Every year, thousands of women apply for the Live Your Dream: Education and Training Awards for Women hoping to receive financial support for their dream of attaining a degree.
They are often single mothers and survivors of domestic or sexual violence, trying to rebuild a life for their families. They have overcome great obstacles that forced them to put their education on hold for years.
Their daily lives are an extreme juggling act—full-time work, full-time studies, full-time parenting and full-time managing their finances.
They are what’s called “nontraditional students.”
Are you a head-of-household woman getting an undergrad degree? You may be eligible for the Live Your Dream Awards, an education grant that can be used for tuition, childcare or bills.
Unlike recent high school graduates, their circumstances present unique barriers when it comes to applying for college financial aid. Nontraditional students may find it more difficult to navigate the application process because of complex personal financial situations, because they fear they are ineligible, or because they lack the support and mentorship to guide them through the process.
Additionally, financial aid forms often ask questions that pose stumbling blocks for nontraditional students. For example, a question like “How many people are in your household?” might seem straightforward to most. But for adults students who are homeless or have unique family situations, it could trip them up. And if they keep encountering these sorts of unclear questions, they may give up on applying altogether.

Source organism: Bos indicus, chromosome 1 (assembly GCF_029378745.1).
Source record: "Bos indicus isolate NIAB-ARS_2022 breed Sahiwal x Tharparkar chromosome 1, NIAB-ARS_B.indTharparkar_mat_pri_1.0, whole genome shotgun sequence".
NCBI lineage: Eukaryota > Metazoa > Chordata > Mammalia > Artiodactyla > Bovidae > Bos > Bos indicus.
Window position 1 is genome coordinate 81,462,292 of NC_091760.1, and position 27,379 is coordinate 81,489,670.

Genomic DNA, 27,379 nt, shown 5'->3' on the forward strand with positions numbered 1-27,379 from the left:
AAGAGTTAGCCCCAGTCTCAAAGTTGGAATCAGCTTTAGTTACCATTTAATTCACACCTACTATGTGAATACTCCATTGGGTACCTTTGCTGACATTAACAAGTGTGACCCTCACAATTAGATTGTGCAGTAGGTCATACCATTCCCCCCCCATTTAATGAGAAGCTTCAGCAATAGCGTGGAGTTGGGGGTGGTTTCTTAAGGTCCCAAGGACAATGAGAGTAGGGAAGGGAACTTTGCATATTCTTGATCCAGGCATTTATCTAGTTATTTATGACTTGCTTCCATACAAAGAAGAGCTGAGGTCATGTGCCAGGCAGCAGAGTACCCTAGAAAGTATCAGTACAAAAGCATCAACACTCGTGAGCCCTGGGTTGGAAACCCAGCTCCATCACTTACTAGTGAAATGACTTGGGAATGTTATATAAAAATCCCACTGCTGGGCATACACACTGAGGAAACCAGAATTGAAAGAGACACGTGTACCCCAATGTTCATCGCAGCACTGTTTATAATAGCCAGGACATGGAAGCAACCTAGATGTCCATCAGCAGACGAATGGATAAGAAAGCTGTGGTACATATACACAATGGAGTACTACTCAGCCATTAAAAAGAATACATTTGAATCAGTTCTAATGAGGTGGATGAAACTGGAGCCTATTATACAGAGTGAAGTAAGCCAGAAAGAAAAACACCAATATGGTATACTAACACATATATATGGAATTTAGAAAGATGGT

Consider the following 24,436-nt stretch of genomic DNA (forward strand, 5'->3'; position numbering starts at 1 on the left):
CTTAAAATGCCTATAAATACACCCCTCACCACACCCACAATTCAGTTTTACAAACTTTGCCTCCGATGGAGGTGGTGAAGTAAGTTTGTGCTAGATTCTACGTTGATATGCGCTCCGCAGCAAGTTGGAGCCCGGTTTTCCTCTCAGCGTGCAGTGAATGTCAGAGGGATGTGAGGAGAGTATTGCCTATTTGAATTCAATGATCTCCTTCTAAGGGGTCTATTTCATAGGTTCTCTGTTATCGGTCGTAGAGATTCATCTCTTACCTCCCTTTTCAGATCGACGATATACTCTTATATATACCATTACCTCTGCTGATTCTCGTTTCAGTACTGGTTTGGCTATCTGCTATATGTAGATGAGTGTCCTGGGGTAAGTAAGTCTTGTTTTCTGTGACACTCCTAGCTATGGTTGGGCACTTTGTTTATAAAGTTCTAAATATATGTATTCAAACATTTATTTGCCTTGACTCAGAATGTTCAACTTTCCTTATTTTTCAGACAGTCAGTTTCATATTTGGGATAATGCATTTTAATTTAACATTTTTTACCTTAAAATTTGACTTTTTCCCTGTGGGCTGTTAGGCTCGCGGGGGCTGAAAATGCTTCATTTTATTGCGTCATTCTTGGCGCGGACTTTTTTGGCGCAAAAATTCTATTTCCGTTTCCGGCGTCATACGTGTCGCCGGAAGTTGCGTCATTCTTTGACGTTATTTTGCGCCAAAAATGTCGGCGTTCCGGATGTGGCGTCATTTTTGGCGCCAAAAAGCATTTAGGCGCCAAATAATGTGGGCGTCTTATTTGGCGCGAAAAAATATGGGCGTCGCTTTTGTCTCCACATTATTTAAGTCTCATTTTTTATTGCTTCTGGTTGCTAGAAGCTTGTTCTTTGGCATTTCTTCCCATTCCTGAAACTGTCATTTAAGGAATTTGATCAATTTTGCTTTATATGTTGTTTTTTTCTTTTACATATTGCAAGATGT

“No student should miss out on available financial assistance because they’re unsure how to answer a question on a form or don’t know what options are available to them. We encourage students and families to use all available resources to better educate themselves about their financial aid eligibility and options.”
Where Can Nontraditional Students Get Answers to Financial Aid Questions?
In response to the growing numbers of nontraditional students and the need to support them during the financial aid process, the National Association of Student Financial Aid Administrators recently published a set of four online tip sheets.
“The goal is to try to address some of the situations that are a bit outside the norm … to smooth the way, so that the process is more manageable for people who might have special circumstances,” said Karen McCarthy, director of policy analysis as NASFAA.
The NASFAA Tip Sheet for Adult Learners answers such common questions as:
- I am a single parent and have children. I can’t afford daycare to attend school – how can I make this work?
- I am having a difficult time paying rent. Are there any programs that can help me pay my rent?
- My income tax return shows that I made more money than what I will be making if I go to school. Can my current income be used to determine my financial aid?
The NASFAA Tip Sheet for Students in Unique Situations address concerns of foster youth, single parents and more:
- I have a child who will be living with me and I will receive assistance from the Temporary Assistance for Needy Families program. Are TANF or welfare benefits considered to be earned income?
- If I was in foster care, do I list the income of my legal guardians and/or foster parents when filling out the FAFSA?
- How many people are in your household?
Other resources include the NASFAA Tip Sheet for Undocumented Students and NASFAA Tip Sheet for Military and Veterans.
NASFAA policy experts and financial aid administrators can discuss the challenges unique student populations face, and how to best serve them in your area. For more information, contact us at 202-785-6959 or email@example.com to set up an interview.
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